Becky passed a photo to Brenda through the gap, caught John Smithdown’s eye for the briefest of moments, then closed the door. Music started from the room: Mel and Kim’s ‘Respectable’. Brenda motioned for the detective to follow her back down the stairs. When they got to the hallway Brenda stopped, took a look at the photo and handed it to the DI. It showed a woman in her late 20s punching the air and laughing in what looked like a nightclub. She was wearing a black vest top and army-style grey and white camouflage trousers. The red date stamp on the bottom right-hand corner of the photo showed that it had been taken just two months previously: 11.2.88.
‘Yep, that’s Naomi. Quite the party girl,’ offered Smithdown.
‘You can be a good parent and have a good time as well, John. I’m sure your mates down at the Old Bill will agree with that. How’s your daughter doing, by the way?’
‘Point taken, Brenda. Point taken. She’s doing great, thanks. Still at uni. She’s quite the party girl too.’
The pager on Smithdown’s belt buzzed an interruption. It was his one concession to being contactable as he could very easily just ignore it. The display’s message wasn’t the usual instruction to ring a phone number.
<ALEX PARK NOW>
The detective looked at it with a frown. He didn’t like carrying a pager at the best of times, but he liked it even less when the messages sounded like he was being shouted at. He re-attached the pager to his belt and placed a hand on Brenda’s upper arm, giving it what he hoped was a reassuring squeeze. ‘Right, I’ll get this circulated and do some digging. My presence is required at Alexandra Park, apparently.’
‘Thank you, John,’ she said, placing her hand on his and returning the squeeze. ‘You’re still a massive fucking arsehole, but I’m glad you’re on our side.’
‘Beautifully put, Brenda. I’ll be in touch.’
Smithdown walked back to his car then paused. He took another look at the photo - it still had a yellowed curl of Sellotape stuck to the back. He looked at Naomi’s happy face then tucked the photo into his jacket pocket. He got in the car and pushed the Dr Feelgood cassette he’d found earlier into the slot. As he switched on the engine the tape mechanism kicked in and ‘She Does It Right’ wowed into life.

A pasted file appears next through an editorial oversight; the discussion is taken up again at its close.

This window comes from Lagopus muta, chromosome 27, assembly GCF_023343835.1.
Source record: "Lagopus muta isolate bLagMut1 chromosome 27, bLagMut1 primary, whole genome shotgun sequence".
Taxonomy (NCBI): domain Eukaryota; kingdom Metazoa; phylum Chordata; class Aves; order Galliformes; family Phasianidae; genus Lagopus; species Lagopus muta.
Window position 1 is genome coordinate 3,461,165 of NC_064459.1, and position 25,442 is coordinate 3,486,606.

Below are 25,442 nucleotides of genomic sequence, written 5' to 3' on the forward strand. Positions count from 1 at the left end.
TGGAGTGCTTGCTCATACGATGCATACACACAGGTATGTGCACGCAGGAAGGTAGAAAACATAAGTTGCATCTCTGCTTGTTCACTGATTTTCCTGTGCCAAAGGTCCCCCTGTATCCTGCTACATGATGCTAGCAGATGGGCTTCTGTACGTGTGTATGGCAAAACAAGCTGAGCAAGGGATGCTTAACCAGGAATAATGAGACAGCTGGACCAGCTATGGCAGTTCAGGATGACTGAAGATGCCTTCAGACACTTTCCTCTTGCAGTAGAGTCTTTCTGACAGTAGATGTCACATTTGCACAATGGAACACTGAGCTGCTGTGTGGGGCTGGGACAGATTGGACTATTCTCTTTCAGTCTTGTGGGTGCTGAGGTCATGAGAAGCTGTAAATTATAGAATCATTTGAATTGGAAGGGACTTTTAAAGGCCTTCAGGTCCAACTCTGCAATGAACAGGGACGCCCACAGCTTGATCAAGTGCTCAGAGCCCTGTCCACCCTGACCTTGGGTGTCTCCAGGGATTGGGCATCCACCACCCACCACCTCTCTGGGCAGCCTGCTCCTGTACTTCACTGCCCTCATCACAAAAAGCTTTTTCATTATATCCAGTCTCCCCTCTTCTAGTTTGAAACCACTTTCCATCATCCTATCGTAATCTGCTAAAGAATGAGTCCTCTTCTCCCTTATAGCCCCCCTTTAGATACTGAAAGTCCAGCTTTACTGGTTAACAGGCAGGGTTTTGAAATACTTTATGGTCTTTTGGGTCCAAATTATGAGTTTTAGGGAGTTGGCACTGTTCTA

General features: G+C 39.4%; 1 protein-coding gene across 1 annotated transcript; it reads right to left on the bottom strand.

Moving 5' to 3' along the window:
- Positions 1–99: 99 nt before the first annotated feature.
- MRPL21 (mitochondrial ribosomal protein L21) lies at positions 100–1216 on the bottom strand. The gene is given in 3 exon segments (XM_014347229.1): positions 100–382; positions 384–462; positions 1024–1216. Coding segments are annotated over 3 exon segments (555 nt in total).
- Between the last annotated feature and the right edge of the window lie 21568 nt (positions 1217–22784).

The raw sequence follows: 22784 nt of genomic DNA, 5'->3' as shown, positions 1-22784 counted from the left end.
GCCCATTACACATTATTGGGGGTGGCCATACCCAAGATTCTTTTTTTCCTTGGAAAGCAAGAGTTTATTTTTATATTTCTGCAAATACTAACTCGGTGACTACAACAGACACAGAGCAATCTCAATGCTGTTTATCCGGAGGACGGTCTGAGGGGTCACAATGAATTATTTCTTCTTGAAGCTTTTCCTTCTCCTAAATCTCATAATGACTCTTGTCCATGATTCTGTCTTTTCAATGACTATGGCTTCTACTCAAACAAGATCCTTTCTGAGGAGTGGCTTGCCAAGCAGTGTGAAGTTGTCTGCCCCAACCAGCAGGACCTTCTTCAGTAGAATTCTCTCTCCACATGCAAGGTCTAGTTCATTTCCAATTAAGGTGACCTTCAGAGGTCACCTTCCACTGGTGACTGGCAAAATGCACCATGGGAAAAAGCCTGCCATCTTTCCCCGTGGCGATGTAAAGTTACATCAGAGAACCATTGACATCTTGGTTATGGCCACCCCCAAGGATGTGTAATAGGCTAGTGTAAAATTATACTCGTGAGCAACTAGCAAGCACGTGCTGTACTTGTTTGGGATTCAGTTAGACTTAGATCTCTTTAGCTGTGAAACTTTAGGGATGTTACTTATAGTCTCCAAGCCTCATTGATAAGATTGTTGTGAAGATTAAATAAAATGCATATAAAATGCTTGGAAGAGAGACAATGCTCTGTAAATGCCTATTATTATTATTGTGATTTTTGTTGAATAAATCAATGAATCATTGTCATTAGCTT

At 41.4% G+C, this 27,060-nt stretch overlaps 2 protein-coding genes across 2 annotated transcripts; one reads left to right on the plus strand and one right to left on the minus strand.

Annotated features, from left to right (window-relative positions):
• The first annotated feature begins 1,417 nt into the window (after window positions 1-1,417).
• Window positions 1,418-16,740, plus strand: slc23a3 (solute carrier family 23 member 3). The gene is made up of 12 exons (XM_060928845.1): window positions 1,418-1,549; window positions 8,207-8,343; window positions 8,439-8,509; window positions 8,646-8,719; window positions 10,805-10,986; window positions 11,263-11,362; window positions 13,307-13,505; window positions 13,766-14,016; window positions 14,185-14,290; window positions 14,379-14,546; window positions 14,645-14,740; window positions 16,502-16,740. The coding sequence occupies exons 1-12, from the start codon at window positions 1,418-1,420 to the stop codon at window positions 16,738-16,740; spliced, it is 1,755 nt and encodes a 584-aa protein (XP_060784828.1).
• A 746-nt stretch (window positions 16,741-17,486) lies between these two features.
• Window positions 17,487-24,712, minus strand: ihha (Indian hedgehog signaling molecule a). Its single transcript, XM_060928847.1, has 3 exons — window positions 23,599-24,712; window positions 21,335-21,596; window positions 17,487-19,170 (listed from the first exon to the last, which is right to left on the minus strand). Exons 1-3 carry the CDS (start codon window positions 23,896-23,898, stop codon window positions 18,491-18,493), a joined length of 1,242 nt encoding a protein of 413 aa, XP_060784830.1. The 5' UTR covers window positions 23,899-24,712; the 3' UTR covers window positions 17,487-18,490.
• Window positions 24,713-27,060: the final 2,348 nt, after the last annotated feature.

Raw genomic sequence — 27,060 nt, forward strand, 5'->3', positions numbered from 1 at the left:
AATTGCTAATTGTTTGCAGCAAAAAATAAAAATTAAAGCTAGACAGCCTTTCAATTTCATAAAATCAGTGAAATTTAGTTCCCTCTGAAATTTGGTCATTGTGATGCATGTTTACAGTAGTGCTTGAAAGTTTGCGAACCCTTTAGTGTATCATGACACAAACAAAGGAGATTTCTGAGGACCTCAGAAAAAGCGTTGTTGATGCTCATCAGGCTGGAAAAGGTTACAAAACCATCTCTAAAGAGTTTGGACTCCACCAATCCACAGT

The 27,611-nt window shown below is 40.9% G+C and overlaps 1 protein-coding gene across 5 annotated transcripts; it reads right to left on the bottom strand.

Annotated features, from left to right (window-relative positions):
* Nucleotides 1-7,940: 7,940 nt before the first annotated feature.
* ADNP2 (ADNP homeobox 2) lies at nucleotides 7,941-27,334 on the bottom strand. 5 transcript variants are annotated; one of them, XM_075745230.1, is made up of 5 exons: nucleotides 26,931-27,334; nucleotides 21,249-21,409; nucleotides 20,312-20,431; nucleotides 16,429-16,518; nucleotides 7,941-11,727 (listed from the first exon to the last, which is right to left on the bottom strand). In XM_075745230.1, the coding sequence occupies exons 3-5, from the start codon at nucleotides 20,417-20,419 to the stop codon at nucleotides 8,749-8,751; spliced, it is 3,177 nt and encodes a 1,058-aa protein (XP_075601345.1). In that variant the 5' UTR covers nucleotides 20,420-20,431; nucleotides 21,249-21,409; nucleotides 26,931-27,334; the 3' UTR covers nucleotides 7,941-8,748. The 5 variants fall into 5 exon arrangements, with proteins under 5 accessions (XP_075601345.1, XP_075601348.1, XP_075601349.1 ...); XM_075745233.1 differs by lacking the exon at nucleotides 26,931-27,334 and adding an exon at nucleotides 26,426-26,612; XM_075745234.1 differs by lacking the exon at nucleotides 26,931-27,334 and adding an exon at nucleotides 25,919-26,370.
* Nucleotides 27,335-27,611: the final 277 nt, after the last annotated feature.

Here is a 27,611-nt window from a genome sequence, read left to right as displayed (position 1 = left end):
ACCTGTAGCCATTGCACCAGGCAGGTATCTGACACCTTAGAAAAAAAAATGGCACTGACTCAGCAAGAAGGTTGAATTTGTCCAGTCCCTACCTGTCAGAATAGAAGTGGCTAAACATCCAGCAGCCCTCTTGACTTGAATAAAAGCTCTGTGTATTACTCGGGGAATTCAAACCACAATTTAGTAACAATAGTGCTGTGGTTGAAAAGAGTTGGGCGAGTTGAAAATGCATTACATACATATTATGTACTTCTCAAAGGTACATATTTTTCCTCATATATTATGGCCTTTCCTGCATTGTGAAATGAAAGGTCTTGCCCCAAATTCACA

It took him just a few minutes’ drive to get to Alexandra Park; it ran along the south western edge of the town. As he drove past uniform roads tightly packed with corner shops, takeaways and terraces he wondered exactly where in the park his presence might be required. He quickly got an answer; half of Oldham’s police force seemed to be swarming around the park’s boating lake. Smithdown pulled into the car park, nodded to the uniformed constables herding afternoon school kids out of the main gates and headed down the sloping path, past the tennis courts towards the main lake. In between the main boat house and a separate launch building was a slipway that led into the shallow, brown water. There were two police officers already there, talking to a very distressed looking man with a red setter dog. The dog was also extremely agitated, yanking and straining in the direction of a plastic bag by the water’s edge. A man out walking his dog. It’s always a man out walking his dog.
He caught the eye of Detective Constable Bob Donaldson as he approached the lake’s shoreline. Donaldson, in an old blue suit, light blue shirt and a dark blue tie had an unusually cheery face for a police officer. He looked more like a friendly butcher than a detective. But his face was currently set to ‘very stern indeed.’ By pursing his lips, exhaling and shaking his head, Donaldson managed to tell Smithdown a great deal about what was going on as he approached the scene. Essentially, it was along the lines of: ‘This is grim and you’re not going to like it one little bit’.